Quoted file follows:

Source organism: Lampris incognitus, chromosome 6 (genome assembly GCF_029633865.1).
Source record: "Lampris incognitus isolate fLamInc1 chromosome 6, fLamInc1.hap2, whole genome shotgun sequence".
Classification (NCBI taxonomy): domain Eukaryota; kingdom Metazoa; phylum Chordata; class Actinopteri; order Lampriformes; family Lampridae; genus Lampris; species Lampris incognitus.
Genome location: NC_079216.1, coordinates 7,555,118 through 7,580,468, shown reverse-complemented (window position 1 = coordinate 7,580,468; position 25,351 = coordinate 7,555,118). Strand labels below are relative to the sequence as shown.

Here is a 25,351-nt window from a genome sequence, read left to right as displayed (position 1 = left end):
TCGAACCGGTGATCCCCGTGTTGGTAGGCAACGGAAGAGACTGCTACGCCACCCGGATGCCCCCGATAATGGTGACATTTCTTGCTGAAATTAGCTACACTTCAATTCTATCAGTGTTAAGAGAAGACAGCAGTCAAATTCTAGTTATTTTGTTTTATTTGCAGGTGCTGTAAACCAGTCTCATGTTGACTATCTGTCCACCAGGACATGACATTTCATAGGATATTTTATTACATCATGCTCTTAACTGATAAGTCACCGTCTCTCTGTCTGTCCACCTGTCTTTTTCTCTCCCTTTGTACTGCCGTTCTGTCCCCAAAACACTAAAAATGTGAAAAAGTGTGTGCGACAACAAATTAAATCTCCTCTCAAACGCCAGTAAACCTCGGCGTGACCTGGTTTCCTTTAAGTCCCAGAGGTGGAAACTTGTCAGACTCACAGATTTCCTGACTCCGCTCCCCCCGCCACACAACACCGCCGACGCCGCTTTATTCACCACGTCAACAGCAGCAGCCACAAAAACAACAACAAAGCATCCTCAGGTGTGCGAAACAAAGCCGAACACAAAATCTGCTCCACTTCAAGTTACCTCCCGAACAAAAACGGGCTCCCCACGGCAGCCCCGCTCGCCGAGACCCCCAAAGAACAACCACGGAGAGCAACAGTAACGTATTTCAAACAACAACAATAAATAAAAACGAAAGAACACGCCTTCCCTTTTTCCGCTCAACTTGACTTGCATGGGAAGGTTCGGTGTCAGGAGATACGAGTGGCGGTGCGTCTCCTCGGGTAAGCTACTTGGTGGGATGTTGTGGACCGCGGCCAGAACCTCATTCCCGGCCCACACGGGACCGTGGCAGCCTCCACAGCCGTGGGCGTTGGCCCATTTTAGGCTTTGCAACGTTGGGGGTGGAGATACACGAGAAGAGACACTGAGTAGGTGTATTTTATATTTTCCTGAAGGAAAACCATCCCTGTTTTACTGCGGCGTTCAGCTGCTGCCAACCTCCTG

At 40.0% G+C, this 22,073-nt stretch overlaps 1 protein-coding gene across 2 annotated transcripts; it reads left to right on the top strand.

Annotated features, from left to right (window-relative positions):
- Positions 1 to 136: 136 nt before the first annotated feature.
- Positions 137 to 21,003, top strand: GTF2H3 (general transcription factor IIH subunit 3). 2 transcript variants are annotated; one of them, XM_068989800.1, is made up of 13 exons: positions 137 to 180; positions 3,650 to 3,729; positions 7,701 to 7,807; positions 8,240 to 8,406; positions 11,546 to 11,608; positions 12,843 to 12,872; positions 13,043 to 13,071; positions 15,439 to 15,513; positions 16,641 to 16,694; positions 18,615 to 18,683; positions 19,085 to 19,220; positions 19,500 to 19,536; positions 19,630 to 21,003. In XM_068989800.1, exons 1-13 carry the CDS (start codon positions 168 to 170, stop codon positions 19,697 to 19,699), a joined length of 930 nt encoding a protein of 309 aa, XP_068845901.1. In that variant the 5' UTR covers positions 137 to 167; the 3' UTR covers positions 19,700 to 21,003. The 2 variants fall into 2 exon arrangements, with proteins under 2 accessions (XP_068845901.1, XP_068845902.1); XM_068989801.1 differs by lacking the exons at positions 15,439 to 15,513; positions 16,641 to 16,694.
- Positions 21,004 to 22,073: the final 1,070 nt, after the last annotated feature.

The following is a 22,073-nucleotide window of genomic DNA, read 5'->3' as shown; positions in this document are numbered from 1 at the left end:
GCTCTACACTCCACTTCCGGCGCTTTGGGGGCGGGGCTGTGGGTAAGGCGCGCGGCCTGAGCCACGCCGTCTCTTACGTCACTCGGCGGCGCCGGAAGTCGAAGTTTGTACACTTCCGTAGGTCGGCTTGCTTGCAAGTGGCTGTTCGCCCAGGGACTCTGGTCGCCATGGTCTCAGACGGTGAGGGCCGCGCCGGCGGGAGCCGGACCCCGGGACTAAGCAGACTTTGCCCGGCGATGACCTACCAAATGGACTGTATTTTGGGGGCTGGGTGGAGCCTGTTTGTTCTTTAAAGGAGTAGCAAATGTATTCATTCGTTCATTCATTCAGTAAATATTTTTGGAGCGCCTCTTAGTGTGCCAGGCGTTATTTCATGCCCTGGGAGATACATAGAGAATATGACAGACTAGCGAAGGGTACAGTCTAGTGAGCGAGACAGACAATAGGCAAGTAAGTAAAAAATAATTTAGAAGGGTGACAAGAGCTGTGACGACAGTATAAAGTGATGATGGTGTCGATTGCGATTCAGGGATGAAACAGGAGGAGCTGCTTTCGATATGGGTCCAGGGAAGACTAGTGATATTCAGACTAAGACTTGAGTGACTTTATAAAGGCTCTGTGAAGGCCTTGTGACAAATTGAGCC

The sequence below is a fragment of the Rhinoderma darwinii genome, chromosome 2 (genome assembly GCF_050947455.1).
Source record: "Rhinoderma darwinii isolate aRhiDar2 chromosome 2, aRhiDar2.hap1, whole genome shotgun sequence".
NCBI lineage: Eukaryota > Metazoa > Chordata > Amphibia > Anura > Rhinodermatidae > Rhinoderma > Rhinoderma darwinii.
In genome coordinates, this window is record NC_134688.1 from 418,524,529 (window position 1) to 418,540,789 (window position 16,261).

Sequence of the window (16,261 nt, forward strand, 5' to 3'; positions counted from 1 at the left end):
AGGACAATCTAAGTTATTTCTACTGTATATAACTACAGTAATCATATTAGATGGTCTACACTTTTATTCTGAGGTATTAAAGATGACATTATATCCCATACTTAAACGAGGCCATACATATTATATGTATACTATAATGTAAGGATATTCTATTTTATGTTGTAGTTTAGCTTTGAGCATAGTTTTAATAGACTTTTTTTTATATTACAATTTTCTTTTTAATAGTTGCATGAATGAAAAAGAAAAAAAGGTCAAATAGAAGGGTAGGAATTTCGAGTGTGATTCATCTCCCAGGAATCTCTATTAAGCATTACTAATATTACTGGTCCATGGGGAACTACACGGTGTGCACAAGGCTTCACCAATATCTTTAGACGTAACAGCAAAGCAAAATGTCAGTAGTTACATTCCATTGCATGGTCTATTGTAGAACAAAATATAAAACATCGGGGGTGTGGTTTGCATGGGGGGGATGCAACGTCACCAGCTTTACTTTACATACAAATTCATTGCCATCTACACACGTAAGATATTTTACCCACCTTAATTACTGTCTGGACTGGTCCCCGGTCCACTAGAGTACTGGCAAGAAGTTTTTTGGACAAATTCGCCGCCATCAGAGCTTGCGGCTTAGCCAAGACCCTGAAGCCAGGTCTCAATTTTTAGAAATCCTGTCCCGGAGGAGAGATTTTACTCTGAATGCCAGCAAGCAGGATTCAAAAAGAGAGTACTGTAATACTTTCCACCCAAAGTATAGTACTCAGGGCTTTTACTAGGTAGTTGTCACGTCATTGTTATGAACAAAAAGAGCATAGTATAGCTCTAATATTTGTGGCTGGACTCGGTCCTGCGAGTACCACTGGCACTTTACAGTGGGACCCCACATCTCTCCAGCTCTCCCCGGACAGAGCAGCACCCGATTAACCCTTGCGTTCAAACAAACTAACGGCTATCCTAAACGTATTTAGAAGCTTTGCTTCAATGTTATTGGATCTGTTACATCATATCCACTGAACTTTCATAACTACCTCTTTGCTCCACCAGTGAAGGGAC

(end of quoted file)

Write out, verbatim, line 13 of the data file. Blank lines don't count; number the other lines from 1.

GCTCTACACTCCACTTCCGGCGCTTTGGGGGCGGGGCTGTGGGTAAGGCGCGCGGCCTGAGCCACGCCGTCTCTTACGTCACTCGGCGGCGCCGGAAGTCGAAGTTTGTACACTTCCGTAGGTCGGCTTGCTTGCAAGTGGCTGTTCGCCCAGGGACTCTGGTCGCCATGGTCTCAGACGGTGAGGGCCGCGCCGGCGGGAGCCGGACCCCGGGACTAAGCAGACTTTGCCCGGCGATGACCTACCAAATGGACTGTATTTTGGGGGCTGGGTGGAGCCTGTTTGTTCTTTAAAGGAGTAGCAAATGTATTCATTCGTTCATTCATTCAGTAAATATTTTTGGAGCGCCTCTTAGTGTGCCAGGCGTTATTTCATGCCCTGGGAGATACATAGAGAATATGACAGACTAGCGAAGGGTACAGTCTAGTGAGCGAGACAGACAATAGGCAAGTAAGTAAAAAATAATTTAGAAGGGTGACAAGAGCTGTGACGACAGTATAAAGTGATGATGGTGTCGATTGCGATTCAGGGATGAAACAGGAGGAGCTGCTTTCGATATGGGTCCAGGGAAGACTAGTGATATTCAGACTAAGACTTGAGTGACTTTATAAAGGCTCTGTGAAGGCCTTGTGACAAATTGAGCC